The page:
Don't Skip Moisturiser: Even if you have oily skin, moisturising is essential to maintain skin barrier function. Choose a lightweight, oil-free, or gel-based moisturiser that won't feel heavy on your skin.  

Don’t Over Cleanse: It’s tempting to cleanse more than we should when active acne is present. Skin the morning cleanse as it’s not necessary and too much can strip the barrier. Cleanse at night only and opt for a rinse of the face in the morning using lukewarm water only.  

Avoid Heavy Makeup: If you wear makeup, opt for products labelled as non-comedogenic or mineral-based. Make sure to remove makeup thoroughly before bedtime, a micellar water before cleansing is strongly advised. 

Limit Dairy Intake: Some studies suggest a link between dairy consumption and acne in certain individuals. Consider reducing dairy intake to see if it improves your acne and other inflammatory foods such as processed items. 


Luna: Dr Shammi when do you think someone should seek assistance from a dermatologist for their hormonal acne?

Dr Shammi: You should consider seeing a dermatologist for hormonal acne when the feelings around living with it feel like it’s getting too much to handle. 

These are my tell-tale signs it’s time to engage a dermatologist: 

Persistent or Severe Acne: If your acne is not improving with over-the-counter treatments or home remedies, or if it's causing significant distress or scarring, it's time to seek professional help. 

Cystic Acne: Cystic acne is a severe form of acne characterized by large, painful, and deep cysts beneath the skin's surface. It often requires specialised treatment and should be addressed by a dermatologist.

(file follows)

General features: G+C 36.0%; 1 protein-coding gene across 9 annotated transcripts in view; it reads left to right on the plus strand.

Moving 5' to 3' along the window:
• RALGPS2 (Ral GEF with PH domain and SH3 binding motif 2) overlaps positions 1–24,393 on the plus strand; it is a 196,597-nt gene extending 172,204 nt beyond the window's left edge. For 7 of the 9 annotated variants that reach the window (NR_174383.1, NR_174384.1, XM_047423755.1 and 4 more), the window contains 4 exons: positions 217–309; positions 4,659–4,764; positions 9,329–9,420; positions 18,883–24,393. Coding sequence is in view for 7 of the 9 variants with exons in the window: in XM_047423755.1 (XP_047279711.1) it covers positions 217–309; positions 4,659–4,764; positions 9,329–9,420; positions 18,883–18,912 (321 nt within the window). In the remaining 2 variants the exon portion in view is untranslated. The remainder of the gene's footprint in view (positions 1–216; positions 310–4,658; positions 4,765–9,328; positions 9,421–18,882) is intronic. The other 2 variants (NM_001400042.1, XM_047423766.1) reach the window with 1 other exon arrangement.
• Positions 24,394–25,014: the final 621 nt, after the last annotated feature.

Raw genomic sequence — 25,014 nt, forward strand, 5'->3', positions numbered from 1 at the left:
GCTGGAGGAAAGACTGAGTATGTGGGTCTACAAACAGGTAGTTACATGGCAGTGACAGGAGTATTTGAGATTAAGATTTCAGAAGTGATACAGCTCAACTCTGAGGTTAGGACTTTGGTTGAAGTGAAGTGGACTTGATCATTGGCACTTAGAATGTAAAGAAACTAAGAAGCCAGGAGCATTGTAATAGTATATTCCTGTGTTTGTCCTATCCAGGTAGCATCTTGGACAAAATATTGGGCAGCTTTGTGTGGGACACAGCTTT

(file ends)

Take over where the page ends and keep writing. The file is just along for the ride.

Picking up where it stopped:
Hormonal Acne Flare-Ups: If you notice a pattern of acne flare-ups around your menstrual cycle or suspect that hormonal imbalances are contributing to your acne, a dermatologist can help evaluate and recommend appropriate hormonal treatments.  

Acne that Affects Your Quality of Life: If acne is impacting your self-esteem, causing emotional distress, or affecting your daily activities, consulting a dermatologist can provide effective solutions and improve your quality of life. Don’t lose your identity to acne, help is out there.  

Risk of Scarring: If your acne lesions are leaving scars or you have a history of acne scarring, a dermatologist is the right avenue for you. Dermatologists have access to various specialised treatments, such as prescription medications, hormonal therapies, or dermatological procedures, which can be more effective in managing hormonal acne and will offer a solution you may not find over-the counter or on TikTok.